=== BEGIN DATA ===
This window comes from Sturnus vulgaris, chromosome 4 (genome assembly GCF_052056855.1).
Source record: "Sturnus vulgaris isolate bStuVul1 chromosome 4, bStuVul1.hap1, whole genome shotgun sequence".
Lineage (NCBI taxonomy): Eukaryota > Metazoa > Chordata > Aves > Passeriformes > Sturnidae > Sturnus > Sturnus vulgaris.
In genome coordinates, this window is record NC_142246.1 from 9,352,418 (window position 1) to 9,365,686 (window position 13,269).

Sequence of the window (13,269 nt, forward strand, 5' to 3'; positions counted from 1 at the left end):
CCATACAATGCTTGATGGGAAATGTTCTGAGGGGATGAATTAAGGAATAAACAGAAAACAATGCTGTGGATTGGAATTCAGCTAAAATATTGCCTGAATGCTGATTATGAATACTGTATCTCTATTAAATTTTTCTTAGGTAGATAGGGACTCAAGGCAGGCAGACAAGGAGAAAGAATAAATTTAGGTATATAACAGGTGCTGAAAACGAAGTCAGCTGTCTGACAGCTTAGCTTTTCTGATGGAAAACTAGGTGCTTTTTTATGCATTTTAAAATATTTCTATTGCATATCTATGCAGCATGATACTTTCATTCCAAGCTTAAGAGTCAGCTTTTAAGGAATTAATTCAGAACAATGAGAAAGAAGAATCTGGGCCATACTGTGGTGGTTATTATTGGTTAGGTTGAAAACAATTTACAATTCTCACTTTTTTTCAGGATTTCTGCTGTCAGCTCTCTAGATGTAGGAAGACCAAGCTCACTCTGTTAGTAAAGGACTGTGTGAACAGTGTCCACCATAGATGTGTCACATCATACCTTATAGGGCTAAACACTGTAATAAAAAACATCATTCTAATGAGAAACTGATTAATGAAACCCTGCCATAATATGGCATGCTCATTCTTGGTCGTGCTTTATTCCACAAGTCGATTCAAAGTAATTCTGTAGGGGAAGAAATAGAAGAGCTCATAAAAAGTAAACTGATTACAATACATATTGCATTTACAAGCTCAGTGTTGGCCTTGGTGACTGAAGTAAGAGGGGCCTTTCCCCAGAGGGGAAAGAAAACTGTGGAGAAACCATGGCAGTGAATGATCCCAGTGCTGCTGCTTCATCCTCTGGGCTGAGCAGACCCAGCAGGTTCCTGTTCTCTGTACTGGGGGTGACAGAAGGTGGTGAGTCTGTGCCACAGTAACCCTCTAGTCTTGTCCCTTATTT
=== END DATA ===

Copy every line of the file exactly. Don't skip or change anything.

This window comes from Sturnus vulgaris, chromosome 4 (genome assembly GCF_052056855.1).
Source record: "Sturnus vulgaris isolate bStuVul1 chromosome 4, bStuVul1.hap1, whole genome shotgun sequence".
Lineage (NCBI taxonomy): Eukaryota > Metazoa > Chordata > Aves > Passeriformes > Sturnidae > Sturnus > Sturnus vulgaris.
In genome coordinates, this window is record NC_142246.1 from 9,352,418 (window position 1) to 9,365,686 (window position 13,269).

Sequence of the window (13,269 nt, forward strand, 5' to 3'; positions counted from 1 at the left end):
CCATACAATGCTTGATGGGAAATGTTCTGAGGGGATGAATTAAGGAATAAACAGAAAACAATGCTGTGGATTGGAATTCAGCTAAAATATTGCCTGAATGCTGATTATGAATACTGTATCTCTATTAAATTTTTCTTAGGTAGATAGGGACTCAAGGCAGGCAGACAAGGAGAAAGAATAAATTTAGGTATATAACAGGTGCTGAAAACGAAGTCAGCTGTCTGACAGCTTAGCTTTTCTGATGGAAAACTAGGTGCTTTTTTATGCATTTTAAAATATTTCTATTGCATATCTATGCAGCATGATACTTTCATTCCAAGCTTAAGAGTCAGCTTTTAAGGAATTAATTCAGAACAATGAGAAAGAAGAATCTGGGCCATACTGTGGTGGTTATTATTGGTTAGGTTGAAAACAATTTACAATTCTCACTTTTTTTCAGGATTTCTGCTGTCAGCTCTCTAGATGTAGGAAGACCAAGCTCACTCTGTTAGTAAAGGACTGTGTGAACAGTGTCCACCATAGATGTGTCACATCATACCTTATAGGGCTAAACACTGTAATAAAAAACATCATTCTAATGAGAAACTGATTAATGAAACCCTGCCATAATATGGCATGCTCATTCTTGGTCGTGCTTTATTCCACAAGTCGATTCAAAGTAATTCTGTAGGGGAAGAAATAGAAGAGCTCATAAAAAGTAAACTGATTACAATACATATTGCATTTACAAGCTCAGTGTTGGCCTTGGTGACTGAAGTAAGAGGGGCCTTTCCCCAGAGGGGAAAGAAAACTGTGGAGAAACCATGGCAGTGAATGATCCCAGTGCTGCTGCTTCATCCTCTGGGCTGAGCAGACCCAGCAGGTTCCTGTTCTCTGTACTGGGGGTGACAGAAGGTGGTGAGTCTGTGCCACAGTAACCCTCTAGTCTTGTCCCTTATTT